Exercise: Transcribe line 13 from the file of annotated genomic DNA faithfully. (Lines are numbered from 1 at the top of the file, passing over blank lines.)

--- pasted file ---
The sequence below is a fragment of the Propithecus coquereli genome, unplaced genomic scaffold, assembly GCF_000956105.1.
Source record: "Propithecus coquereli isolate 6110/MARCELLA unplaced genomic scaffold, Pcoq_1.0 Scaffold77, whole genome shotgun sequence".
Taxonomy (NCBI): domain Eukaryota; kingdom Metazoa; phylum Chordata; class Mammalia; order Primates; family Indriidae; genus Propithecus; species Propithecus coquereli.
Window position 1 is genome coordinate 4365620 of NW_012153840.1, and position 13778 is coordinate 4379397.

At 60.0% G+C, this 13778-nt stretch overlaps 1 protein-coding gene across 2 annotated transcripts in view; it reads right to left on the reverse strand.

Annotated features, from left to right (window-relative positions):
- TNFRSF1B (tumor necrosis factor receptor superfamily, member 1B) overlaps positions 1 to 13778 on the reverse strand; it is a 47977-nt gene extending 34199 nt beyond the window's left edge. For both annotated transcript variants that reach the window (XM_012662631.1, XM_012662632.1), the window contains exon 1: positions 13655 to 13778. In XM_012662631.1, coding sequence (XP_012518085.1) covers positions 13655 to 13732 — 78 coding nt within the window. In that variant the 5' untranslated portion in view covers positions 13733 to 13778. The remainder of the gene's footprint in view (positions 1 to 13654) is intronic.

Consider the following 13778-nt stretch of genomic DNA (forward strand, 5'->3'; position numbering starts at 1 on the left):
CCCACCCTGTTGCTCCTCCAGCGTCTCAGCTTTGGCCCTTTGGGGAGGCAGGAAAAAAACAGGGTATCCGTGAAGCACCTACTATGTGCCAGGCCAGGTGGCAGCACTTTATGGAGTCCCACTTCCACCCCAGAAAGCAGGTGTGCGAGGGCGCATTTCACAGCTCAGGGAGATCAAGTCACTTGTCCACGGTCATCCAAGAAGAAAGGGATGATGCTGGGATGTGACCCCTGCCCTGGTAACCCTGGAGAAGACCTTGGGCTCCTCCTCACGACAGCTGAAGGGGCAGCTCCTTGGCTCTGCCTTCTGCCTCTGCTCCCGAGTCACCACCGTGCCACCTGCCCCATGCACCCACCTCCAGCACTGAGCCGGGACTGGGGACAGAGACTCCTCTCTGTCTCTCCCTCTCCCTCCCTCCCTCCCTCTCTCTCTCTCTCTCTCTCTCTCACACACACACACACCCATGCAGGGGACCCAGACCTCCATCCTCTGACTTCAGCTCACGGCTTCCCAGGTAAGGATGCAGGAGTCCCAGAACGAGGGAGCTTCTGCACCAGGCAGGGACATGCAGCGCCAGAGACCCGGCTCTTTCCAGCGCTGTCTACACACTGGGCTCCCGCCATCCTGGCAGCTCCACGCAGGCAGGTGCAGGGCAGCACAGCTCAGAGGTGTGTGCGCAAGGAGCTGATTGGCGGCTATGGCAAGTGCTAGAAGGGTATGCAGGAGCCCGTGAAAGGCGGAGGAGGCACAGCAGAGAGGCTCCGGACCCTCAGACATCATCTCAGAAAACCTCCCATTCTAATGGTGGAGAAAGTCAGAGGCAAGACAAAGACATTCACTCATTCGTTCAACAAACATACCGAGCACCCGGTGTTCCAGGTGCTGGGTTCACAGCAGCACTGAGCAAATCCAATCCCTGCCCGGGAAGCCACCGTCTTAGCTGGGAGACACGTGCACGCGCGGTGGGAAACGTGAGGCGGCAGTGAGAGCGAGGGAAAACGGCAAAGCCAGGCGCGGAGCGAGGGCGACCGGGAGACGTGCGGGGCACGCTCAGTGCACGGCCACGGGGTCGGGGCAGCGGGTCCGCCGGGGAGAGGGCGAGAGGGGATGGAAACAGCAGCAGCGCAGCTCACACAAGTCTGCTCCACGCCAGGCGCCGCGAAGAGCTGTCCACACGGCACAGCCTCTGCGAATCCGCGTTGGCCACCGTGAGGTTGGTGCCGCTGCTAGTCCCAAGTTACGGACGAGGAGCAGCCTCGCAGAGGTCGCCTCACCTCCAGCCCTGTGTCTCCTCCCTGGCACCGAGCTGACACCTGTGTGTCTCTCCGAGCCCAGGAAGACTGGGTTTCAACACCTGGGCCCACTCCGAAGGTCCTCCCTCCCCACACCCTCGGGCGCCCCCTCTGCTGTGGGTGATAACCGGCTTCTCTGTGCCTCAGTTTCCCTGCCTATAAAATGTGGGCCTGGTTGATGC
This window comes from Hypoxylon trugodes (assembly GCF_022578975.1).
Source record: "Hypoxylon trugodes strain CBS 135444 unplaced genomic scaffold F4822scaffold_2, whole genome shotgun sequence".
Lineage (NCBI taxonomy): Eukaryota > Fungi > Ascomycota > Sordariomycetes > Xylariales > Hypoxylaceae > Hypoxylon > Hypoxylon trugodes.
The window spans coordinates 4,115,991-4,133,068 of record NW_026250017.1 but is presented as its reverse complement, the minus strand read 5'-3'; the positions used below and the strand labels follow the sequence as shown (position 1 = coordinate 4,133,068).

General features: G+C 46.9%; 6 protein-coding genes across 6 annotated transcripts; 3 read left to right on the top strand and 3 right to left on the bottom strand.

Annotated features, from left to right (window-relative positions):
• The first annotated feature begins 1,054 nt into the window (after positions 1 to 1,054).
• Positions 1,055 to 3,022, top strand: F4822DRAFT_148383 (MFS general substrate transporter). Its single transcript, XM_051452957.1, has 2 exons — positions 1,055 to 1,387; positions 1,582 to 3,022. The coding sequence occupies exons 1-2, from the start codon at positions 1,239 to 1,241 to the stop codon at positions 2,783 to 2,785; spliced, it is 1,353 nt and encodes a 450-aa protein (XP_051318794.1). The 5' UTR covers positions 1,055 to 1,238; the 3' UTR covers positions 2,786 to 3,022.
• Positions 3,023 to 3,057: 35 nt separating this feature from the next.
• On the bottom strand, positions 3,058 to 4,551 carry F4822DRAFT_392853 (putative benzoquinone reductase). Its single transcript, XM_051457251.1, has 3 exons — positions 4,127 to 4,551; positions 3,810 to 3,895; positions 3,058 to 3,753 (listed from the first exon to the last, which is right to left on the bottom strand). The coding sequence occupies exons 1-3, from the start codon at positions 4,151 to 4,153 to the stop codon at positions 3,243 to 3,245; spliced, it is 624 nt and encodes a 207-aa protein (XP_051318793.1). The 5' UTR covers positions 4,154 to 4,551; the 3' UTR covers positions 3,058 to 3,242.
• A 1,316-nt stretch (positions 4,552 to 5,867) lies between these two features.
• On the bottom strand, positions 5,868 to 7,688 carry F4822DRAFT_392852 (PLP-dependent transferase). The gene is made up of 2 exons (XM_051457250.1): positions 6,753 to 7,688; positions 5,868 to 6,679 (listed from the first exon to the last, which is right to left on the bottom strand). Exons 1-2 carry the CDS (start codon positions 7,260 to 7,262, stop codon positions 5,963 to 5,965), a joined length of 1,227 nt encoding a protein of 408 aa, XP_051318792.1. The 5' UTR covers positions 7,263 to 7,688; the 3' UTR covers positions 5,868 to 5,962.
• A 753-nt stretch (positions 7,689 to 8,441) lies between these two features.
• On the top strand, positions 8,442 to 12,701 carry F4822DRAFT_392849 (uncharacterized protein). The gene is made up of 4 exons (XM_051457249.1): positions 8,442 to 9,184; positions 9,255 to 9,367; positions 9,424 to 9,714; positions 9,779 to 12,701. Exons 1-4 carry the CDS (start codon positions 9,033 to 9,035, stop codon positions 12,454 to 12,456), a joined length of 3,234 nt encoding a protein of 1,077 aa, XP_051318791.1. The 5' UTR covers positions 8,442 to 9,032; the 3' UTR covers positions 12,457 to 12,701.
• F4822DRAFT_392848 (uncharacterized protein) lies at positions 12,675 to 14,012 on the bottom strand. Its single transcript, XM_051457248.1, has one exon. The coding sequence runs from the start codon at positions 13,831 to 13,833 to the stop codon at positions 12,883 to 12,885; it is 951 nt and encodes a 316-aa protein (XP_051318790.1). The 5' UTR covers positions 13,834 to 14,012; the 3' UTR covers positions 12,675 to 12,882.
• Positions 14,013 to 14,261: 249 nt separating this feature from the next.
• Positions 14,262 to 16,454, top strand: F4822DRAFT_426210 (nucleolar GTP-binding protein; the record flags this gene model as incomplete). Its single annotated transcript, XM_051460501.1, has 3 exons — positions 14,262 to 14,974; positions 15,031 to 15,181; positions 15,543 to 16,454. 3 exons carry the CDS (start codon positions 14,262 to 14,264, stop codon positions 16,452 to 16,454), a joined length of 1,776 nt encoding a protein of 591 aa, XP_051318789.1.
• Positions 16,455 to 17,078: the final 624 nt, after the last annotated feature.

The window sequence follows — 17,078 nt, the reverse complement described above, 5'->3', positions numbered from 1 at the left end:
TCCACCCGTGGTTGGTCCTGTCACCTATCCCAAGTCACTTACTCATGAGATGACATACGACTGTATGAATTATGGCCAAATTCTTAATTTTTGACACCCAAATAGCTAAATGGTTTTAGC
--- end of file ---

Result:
The window spans coordinates 4,115,991-4,133,068 of record NW_026250017.1 but is presented as its reverse complement, the minus strand read 5'-3'; the positions used below and the strand labels follow the sequence as shown (position 1 = coordinate 4,133,068).